A researcher in an Eli Lilly lab. Courtesy Eli Lilly and Co.
A researcher at Eli Lilly, which is doubling its research operations in San Diego. Courtesy Eli Lilly and Co.

California’s life sciences sector is the largest of any state with some 2,848 companies directly or indirectly employing nearly one million people and generating $132 billion in revenue.

And while biopharmaceutical and medical device employment in numerous states, including New York and New Jersey, has decreased in recent years, employment in California grew by six percent between 2010 and 2014.

Those were among the conclusions of the annual California Life Sciences Industry Report, which was released Thursday by the San Diego-based California Life Sciences Association and the consulting firm PwC US.

“California’s life sciences ecosystem is driving the economy and delivering life-changing medicines and technologies that benefit health and well-being far beyond our state’s borders,” said Sara Radcliffe, president and CEO of the association.

“The sector is a state treasure, and we look forward to working with officials at all levels — locally, in Sacramento and in Congress — to ensure we protect and promote the sector and the promise and hope it offers to millions around the world.”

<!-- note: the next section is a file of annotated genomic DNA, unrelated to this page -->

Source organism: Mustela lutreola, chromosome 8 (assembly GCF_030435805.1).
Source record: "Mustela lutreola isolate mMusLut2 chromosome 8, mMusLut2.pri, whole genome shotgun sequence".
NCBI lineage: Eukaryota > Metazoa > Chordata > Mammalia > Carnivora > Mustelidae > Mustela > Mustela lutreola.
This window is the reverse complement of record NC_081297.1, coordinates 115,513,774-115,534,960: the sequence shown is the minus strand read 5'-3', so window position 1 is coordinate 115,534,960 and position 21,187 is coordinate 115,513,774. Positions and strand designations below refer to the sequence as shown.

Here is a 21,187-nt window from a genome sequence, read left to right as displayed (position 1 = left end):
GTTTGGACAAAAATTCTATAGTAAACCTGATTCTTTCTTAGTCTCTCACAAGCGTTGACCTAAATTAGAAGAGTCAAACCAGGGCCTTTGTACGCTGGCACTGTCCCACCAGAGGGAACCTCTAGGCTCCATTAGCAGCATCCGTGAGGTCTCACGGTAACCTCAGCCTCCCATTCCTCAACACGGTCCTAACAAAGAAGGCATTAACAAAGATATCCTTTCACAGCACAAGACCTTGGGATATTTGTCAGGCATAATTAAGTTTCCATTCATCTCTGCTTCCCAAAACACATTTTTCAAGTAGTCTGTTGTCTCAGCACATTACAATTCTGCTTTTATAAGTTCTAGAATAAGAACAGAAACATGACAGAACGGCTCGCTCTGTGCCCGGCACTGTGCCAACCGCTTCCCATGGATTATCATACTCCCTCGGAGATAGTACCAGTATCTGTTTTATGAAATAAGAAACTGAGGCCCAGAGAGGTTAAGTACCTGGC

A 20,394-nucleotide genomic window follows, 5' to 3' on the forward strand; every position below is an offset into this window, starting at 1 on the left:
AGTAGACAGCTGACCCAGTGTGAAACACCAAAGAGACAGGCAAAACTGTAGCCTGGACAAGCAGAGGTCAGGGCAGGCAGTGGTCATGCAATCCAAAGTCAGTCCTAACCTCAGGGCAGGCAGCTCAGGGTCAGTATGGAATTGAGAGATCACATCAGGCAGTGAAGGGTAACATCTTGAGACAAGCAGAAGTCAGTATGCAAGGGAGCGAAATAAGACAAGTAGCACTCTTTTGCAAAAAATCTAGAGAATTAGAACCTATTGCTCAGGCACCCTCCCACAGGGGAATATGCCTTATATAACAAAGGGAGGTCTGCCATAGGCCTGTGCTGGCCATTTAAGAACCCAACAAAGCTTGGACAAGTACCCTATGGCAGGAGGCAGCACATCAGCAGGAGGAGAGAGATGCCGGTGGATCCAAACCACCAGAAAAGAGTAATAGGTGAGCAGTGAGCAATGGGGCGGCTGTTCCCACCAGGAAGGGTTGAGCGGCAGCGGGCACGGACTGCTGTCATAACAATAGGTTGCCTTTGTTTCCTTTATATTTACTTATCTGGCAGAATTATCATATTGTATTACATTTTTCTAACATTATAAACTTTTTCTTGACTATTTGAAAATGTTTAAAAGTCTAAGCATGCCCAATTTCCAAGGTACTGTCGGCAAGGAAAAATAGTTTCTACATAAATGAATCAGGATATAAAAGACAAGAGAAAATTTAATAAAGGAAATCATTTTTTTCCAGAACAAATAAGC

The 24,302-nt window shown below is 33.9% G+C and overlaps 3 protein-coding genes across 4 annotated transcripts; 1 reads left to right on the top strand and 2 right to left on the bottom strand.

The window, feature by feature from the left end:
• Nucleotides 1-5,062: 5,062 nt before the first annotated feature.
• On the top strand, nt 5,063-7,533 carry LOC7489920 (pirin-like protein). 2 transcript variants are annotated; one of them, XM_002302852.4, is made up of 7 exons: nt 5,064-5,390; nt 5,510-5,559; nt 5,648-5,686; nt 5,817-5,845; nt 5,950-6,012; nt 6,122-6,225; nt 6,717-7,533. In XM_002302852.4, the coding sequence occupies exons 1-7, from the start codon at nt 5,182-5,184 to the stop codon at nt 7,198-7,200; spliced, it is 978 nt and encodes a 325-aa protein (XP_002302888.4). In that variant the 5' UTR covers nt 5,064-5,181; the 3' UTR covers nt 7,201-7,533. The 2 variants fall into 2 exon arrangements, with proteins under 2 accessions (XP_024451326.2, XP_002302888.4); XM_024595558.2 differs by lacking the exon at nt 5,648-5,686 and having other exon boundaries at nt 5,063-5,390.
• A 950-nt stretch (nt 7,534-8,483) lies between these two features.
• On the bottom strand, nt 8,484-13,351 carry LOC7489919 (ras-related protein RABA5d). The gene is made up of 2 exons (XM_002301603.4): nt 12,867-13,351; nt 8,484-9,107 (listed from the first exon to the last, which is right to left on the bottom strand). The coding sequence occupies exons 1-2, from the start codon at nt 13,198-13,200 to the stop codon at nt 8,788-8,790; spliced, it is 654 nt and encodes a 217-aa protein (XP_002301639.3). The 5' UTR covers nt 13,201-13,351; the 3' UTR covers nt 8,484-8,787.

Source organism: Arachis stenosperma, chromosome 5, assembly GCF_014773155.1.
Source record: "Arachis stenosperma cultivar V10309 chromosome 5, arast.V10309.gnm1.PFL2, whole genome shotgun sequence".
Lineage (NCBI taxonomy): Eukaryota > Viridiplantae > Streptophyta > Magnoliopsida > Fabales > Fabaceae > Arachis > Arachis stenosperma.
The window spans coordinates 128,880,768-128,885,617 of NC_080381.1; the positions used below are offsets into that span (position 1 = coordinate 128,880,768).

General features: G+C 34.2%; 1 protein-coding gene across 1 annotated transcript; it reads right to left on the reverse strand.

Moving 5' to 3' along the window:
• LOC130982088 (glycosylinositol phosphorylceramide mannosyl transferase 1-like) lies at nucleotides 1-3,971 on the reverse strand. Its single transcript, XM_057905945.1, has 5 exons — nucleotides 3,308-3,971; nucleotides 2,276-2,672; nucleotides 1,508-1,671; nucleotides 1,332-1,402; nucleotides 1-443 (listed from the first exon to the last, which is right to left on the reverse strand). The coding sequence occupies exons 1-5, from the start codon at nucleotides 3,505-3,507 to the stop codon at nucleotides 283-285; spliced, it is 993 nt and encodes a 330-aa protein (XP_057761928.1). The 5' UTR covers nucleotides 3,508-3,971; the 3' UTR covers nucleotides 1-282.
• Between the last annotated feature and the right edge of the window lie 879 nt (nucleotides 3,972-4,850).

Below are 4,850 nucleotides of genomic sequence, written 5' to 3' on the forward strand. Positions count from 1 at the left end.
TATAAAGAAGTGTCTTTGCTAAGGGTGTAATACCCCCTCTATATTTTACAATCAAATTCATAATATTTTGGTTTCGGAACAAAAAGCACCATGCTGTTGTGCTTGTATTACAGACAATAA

Among the report’s other findings:

  • California life sciences companies have 1,235 new drugs in the development pipeline
  • Those companies directly employ 281,000 people and indirectly employ another 581,000
  • The industry paid workers $30.6 billion in salaries and wages during 2014 with the average annual salary at $108,893
  • California scientists received $3.26 billion in National Institutes of Health research grants in federal fiscal year 2015 — the most of any state in the nation
  • $4.79 billion in life sciences venture capital is projected to be invested in California companies in 2015 — more than double that of the second ranked state, Massachusetts

Radcliffe said that despite its growth, the industry faces challenges and her organization is working to make it easier for entrepreneurs to move new ideas forward as well as protect their intellectual property.

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Chris Jennewein

Chris Jennewein is Editor & Publisher of Times of San Diego.